I haven’t been listening to podcasts since the beginning of lockdown (It was something I did at the gym). But now I’ve started the ‘couch to 5k’ programme, I’m back on the podcasts again.
One of my favourite places for podcasts is Nomad, and this morning I was listening to an interview with Mark Oakley – Poetry And The Journey Of The Soul. My morning run was about 30 minutes, so I haven’t finished the whole interview yet, but so far it’s five star. *****
there’s a bit of intro chat between the presenters, but you can go straight to the interview at 8 min 45 seconds in.
I think what Mark Oakley is saying is that poetry is the language of faith. Or perhaps better put the other way round – The language of faith is poetry.
He talks about going to a church service, what do I think I am entering ? I may have the mindset that it’s to do with facts – getting answers or solving problems. But what I have walked into is a poem. That might (will !) require me to do some shifting around in the way I see/understand things
Jesus taught much of the time using stories that worked a little like poems. Stories that don’t’t so much give you answers, or tell you what to do, but invite you into a world. A world where, for example, a sower goes out and scatters seed on the path next to the field, or on stony ground, or thorny ground – as well as good soil. Or a world where someone gives up everything to have the ‘The Pearl Of Great Price.’
One great way to respond to this kind of story is by asking questions. Why would a sower do that, and not just scatter on the good soil ? What kind of sower is this ? Or … What might the Pearl of Great Price look like ?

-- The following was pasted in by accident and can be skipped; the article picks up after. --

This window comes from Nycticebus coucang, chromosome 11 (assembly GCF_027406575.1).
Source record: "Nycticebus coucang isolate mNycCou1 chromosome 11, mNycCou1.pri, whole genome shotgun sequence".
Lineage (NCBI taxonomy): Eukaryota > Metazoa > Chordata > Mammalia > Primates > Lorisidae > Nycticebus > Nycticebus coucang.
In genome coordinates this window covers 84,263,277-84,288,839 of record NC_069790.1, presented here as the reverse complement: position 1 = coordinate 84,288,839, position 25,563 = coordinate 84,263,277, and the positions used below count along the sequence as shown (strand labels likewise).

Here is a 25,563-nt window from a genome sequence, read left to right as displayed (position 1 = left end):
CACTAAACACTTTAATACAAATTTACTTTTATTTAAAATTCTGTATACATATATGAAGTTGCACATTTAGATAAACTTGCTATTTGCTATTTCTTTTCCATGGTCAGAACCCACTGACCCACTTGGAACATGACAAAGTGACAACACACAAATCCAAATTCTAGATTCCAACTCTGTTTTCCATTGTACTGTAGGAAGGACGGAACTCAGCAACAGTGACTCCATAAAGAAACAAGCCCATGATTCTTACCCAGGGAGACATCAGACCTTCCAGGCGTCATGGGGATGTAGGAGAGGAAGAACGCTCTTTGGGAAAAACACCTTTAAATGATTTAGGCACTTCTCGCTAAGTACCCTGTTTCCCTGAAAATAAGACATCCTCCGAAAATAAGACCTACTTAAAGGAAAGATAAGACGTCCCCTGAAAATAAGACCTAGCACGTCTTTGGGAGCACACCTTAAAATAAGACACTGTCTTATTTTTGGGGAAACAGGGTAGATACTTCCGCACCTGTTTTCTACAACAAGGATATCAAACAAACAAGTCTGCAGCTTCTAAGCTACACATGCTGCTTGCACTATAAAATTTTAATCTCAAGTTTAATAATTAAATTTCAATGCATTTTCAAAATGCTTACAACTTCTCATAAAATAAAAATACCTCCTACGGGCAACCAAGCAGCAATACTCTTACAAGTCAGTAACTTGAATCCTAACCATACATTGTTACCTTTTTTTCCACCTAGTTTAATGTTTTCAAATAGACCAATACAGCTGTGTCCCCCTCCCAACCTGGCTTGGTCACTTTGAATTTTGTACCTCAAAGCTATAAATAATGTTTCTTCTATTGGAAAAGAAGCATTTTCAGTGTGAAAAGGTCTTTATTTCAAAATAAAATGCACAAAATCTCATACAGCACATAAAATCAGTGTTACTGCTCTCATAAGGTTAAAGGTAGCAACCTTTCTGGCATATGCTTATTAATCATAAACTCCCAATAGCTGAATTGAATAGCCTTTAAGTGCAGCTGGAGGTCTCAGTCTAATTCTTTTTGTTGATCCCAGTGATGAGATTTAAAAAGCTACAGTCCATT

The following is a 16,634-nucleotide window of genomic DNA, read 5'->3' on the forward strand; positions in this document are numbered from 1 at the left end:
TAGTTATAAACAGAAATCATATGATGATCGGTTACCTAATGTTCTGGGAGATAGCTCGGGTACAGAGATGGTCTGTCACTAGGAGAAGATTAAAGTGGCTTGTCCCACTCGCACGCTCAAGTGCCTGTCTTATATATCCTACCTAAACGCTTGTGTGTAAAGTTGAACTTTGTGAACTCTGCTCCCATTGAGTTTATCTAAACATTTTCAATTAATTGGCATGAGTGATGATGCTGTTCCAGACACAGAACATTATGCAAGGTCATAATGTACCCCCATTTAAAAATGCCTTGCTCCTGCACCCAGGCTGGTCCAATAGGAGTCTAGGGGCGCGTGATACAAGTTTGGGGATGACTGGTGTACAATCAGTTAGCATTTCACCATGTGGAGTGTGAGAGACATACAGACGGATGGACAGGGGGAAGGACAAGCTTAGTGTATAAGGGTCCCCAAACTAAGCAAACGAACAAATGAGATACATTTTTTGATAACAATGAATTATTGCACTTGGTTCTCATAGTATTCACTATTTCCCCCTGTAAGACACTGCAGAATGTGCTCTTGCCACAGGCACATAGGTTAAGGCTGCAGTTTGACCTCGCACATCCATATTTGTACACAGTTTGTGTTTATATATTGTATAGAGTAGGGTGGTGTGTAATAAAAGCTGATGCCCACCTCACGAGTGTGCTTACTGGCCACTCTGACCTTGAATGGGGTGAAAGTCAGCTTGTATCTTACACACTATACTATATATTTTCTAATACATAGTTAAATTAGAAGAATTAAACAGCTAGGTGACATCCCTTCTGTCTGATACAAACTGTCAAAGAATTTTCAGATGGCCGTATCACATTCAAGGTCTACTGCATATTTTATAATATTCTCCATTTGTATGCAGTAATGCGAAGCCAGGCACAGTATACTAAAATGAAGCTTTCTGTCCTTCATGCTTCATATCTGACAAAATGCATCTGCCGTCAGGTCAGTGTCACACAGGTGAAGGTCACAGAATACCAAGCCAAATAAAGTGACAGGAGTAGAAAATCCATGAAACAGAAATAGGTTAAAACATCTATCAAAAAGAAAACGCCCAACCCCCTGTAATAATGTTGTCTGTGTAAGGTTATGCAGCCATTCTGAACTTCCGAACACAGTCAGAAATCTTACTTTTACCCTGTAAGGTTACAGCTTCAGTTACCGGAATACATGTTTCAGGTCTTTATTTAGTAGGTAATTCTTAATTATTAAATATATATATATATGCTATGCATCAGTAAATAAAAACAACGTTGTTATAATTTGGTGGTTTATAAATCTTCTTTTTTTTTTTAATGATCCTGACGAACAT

By the way, people do sacrifice everything for all sorts of things. I’m reading the autobiography of David Crosby at the moment. For many years, the ‘Pearl Of Great Price’ for him was his addiction to drugs. Thankfully, there came a point where he realised that particular pearl wasn’t what he really wanted.
Anyway, back to Mark Oakley and the poetic. The poetic, like Jesus’ parables, are there to get under your skin, they are subversive. Poems and Parables are not instruction manuals, they are more like love letters. So in connection with reading the Bible, Mark talks about ‘the subtext.’ For him, subtext means subversive text. Many times, when we read the Bible, we might miss the sub/subversive text, and only see what’s on the surface.
I’m looking forward to the next bit of the Mark Oakley interview. That’s incentive enough to keep up with the ‘Couch to 5K’
Grace and Peace